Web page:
A new agreement with Iran will not prevent it from attaining a nuclear weapon, Prime Minister Benjamin Netanyahu warned on Sunday.
“Our first mission is to stop Iran from going nuclear,” Netanyahu said at the opening of the weekly cabinet meeting. “We made clear to our American friends time after time, and I am doing it again today, that we oppose agreements, first of all to the original agreement called the JCPOA (Joint Comprehensive Plan of Action), which will just pave Iran’s way to the bomb and will pad it with hundreds of millions of dollars.”
Netanyahu said that his “principled opposition” to the JCPOA played a part in ensuring the US does not return to that deal.
“We also tell [the Americans] that more limited understandings, what’s called a ‘mini-deal,’ does not serve our purpose, in our opinion, and we oppose that, as well,” he said.
The prime minister added that “Israel will do whatever it needs on its own to defend itself from Iranian aggression, whether on the nuclear file or its terrorist proxies.”
Western official: The US-Iran nuclear deal is meant to stop Israel from attacking Iran
A Western official told Reuters over the weekend that the objective of the impending nuclear deal between the US and Iran is to stop Israel from attacking Iran.
“If [the] Iranians miscalculate, the potential for a strong Israeli response is something that we want to avoid,” the official said.
The US and Iran are close to concluding a series of unwritten understandings by which the US would provide sanctions relief in exchange for Iran limiting its nuclear program, according to numerous diplomatic sources in recent weeks.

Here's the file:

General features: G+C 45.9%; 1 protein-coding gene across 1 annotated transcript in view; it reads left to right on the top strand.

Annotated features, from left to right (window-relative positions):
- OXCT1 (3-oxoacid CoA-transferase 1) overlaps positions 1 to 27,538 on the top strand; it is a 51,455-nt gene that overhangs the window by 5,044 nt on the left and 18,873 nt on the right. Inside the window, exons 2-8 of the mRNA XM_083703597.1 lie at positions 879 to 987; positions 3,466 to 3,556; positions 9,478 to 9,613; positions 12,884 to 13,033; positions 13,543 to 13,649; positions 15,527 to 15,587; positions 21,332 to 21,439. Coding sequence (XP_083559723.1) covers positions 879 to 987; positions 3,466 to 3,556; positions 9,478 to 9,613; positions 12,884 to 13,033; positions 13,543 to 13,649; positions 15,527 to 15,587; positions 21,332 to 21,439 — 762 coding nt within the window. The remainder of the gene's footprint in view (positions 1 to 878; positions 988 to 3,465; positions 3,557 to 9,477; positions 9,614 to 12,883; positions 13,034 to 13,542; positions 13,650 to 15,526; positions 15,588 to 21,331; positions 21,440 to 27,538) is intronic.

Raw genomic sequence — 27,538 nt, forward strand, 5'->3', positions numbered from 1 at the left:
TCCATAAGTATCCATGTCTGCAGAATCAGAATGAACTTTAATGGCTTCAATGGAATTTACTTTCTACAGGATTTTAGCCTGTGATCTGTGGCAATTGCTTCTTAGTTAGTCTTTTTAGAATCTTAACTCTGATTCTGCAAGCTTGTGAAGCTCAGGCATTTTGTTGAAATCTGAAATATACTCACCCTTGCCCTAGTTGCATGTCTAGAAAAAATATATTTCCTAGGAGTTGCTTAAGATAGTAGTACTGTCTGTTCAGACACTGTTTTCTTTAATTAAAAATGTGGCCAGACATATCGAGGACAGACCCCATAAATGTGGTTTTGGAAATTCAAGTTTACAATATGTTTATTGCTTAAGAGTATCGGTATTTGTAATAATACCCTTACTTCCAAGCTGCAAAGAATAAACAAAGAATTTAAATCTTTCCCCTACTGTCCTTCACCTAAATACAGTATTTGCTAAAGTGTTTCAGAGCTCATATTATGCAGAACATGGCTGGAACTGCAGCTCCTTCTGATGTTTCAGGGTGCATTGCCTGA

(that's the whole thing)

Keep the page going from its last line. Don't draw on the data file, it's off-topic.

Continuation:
The sides negotiated indirectly via Oman after talks last year did not bring the sides back to the JCPOA, as President Joe Biden promised in his 2020 election campaign.
The deal would have Iran halt its uranium enrichment at 60% purity, far beyond the 3.67% permitted in 2015, but below the 90% needed for a nuclear weapon. The US warned in the talks that it would exact a heavy price from Iran if it enriches to 90%.
Iran would also free Americans it is holding in prison, stop selling ballistic missiles to Russia, and stop its proxies’ attacks on US contractors in Syria and Iraq, according to The New York Times.
The US would waive nearly $20 billion in sanctions, and not add further sanctions or pursue resolutions against Iran in the UN Security Council or the International Atomic Energy Agency.
State Department spokesperson Matthew Miller has repeatedly denied there was any deal with Iran, but he may be relying on semantics and the Biden administration is avoiding an agreement in writing in order not to trigger the Iran Nuclear Agreement Review Act (INARA), which requires the president to give Congress the text of any deal regarding Iran’s nuclear program and triggering a 30-day review period.
An Iranian official told Reuters, “Call it whatever you want, whether a temporary deal, an interim deal or a mutual understanding – both sides want to prevent further escalation.”
Also Sunday, US Assistant Secretary of State for Near Eastern Affairs Barbara Leaf embarked on a trip to the region, starting in Israel and the Palestinian Authority, followed by Jordan.
The State Department said she will be meeting “with senior Israeli political and military leadership to discuss expanding and deepening Israel’s integration into the Middle East and constraining Iran’s destabilizing behavior.”